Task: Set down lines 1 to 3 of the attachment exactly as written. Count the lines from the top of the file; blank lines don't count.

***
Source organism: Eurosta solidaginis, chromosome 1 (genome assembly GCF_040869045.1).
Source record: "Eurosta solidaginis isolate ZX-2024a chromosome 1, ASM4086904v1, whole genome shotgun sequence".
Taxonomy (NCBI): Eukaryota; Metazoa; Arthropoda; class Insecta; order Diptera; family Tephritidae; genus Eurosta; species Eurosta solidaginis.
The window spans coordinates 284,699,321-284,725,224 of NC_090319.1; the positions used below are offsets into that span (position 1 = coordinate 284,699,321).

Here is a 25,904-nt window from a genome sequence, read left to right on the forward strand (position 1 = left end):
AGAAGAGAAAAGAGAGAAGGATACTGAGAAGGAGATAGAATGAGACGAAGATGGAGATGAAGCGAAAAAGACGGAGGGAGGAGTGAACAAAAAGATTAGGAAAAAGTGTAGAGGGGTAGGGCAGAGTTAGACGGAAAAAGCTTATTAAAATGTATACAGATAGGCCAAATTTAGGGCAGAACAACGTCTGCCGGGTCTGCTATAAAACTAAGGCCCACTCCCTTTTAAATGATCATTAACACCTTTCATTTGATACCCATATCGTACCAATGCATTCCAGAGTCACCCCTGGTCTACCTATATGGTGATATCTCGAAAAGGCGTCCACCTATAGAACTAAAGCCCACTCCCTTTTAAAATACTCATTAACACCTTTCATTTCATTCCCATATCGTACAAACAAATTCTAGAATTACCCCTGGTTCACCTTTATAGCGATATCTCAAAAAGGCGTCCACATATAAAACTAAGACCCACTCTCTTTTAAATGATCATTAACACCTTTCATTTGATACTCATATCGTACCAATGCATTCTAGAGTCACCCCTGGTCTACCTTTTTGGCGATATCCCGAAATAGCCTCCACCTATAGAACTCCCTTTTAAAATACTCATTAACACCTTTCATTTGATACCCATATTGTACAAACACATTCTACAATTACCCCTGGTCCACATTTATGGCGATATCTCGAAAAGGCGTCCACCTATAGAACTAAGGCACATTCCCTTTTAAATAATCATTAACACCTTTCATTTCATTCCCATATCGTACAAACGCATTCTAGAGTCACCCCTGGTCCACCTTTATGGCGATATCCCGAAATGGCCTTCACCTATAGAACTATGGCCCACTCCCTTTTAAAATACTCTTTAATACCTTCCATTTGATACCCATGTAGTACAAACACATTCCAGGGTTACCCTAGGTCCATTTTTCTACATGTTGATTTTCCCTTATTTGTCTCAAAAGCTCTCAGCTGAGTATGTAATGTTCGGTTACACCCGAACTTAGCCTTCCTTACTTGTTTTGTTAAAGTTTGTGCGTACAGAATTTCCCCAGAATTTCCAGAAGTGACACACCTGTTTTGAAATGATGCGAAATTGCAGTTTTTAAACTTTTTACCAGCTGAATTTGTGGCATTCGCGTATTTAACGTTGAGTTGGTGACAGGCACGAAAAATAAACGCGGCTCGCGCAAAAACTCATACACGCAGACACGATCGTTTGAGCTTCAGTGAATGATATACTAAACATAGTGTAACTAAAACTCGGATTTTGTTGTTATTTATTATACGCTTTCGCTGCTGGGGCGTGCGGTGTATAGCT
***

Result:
Source organism: Eurosta solidaginis, chromosome 1 (genome assembly GCF_040869045.1).
Source record: "Eurosta solidaginis isolate ZX-2024a chromosome 1, ASM4086904v1, whole genome shotgun sequence".
Taxonomy (NCBI): Eukaryota; Metazoa; Arthropoda; class Insecta; order Diptera; family Tephritidae; genus Eurosta; species Eurosta solidaginis.